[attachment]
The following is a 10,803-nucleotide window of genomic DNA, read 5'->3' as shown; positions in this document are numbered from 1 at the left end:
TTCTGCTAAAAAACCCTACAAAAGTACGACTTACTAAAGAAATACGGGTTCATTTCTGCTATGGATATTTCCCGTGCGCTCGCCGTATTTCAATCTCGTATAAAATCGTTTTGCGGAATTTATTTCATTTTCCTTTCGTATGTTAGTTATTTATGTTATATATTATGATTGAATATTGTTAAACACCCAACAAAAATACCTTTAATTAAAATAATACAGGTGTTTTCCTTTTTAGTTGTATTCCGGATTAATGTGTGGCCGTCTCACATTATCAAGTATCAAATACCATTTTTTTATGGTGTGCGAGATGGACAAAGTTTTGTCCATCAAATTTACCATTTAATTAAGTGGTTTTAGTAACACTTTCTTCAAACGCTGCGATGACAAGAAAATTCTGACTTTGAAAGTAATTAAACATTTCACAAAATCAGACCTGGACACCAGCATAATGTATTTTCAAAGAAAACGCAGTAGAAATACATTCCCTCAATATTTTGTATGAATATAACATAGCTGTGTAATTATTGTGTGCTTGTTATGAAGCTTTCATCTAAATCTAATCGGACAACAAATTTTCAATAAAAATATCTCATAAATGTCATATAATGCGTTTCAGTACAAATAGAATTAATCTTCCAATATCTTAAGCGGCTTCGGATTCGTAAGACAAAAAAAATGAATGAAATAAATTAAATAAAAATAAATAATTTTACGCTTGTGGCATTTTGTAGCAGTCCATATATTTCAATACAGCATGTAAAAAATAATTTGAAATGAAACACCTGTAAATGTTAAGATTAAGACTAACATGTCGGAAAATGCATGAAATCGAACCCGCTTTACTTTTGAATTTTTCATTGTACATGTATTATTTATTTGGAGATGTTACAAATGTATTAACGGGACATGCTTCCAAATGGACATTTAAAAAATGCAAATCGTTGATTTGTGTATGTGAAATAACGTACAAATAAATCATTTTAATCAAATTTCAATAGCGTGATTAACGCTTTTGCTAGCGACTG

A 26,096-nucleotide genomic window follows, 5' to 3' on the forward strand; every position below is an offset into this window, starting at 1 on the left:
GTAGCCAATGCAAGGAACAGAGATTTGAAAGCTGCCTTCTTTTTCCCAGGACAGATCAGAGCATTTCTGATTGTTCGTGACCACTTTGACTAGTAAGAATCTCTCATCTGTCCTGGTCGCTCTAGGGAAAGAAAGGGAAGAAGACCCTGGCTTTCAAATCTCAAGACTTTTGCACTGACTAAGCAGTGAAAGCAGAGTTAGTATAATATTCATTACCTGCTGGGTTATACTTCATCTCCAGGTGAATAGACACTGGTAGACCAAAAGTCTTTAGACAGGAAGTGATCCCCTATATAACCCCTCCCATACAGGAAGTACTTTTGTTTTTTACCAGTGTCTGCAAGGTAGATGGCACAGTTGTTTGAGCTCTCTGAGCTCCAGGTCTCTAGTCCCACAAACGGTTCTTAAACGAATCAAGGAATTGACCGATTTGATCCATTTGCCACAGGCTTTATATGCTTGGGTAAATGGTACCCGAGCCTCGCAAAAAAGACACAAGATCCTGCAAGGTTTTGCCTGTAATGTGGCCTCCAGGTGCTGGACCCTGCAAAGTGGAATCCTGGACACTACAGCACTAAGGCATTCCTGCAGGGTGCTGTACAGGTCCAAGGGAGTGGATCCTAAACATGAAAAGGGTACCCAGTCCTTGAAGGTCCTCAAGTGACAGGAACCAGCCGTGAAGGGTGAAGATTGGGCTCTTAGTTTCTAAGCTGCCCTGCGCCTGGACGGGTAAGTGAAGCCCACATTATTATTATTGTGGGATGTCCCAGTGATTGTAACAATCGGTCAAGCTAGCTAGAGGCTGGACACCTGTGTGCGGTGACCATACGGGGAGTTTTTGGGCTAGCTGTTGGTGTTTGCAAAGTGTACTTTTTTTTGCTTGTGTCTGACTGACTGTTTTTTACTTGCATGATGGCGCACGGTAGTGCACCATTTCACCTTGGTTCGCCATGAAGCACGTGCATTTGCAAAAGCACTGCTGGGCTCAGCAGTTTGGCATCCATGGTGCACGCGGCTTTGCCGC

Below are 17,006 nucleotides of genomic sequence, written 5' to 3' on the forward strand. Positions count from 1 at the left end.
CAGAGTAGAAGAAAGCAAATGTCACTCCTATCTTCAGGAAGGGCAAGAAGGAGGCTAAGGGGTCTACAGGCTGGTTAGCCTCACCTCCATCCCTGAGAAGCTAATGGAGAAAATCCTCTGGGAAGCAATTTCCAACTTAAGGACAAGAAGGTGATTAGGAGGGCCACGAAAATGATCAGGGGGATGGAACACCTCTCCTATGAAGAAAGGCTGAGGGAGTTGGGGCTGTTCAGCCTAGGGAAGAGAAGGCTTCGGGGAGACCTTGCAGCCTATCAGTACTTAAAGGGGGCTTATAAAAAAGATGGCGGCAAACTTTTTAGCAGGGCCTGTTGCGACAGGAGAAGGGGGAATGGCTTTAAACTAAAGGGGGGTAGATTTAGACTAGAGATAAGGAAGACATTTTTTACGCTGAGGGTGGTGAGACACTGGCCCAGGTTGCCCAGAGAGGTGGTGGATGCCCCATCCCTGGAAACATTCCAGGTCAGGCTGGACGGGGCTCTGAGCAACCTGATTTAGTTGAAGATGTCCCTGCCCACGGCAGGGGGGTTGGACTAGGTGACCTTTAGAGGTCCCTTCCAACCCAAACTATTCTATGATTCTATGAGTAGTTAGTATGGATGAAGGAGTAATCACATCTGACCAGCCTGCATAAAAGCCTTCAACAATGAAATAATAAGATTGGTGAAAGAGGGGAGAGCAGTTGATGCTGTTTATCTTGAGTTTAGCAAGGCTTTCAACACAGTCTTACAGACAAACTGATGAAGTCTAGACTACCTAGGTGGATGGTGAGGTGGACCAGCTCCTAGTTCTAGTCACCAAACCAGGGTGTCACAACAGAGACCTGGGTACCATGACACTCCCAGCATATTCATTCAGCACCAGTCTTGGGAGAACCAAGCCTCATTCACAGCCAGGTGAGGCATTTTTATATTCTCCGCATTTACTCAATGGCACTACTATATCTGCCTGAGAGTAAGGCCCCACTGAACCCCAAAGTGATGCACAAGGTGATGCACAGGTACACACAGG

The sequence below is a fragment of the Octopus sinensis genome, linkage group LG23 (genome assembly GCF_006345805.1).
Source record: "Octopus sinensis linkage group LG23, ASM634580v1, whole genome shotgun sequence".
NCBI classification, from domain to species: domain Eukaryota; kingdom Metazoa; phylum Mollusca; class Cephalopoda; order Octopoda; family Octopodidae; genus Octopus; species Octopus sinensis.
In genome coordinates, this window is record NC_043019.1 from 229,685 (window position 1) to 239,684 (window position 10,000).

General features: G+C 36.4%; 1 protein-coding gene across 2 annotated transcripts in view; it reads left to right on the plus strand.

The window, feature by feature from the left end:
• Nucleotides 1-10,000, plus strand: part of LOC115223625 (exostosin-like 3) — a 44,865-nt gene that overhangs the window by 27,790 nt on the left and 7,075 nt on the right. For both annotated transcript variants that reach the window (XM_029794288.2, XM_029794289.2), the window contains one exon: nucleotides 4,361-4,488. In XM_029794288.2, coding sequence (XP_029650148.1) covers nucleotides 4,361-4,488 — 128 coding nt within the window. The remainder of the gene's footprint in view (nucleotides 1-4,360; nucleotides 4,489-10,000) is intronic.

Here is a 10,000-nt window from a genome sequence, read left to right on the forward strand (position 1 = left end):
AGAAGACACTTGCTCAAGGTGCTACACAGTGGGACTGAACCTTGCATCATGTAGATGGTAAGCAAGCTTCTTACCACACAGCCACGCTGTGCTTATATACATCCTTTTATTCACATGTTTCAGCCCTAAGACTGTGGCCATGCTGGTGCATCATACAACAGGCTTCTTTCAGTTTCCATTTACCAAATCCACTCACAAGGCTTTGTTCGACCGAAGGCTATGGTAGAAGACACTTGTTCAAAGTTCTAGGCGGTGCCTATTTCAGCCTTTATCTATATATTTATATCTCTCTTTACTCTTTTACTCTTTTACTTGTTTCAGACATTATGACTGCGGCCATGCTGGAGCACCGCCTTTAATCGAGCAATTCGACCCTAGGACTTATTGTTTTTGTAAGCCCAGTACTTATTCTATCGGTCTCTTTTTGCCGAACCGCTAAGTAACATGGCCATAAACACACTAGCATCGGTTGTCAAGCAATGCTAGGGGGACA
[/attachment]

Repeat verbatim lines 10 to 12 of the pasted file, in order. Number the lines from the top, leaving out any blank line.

In genome coordinates, this window is record NC_043019.1 from 229,685 (window position 1) to 239,684 (window position 10,000).

General features: G+C 36.4%; 1 protein-coding gene across 2 annotated transcripts in view; it reads left to right on the plus strand.

The window, feature by feature from the left end: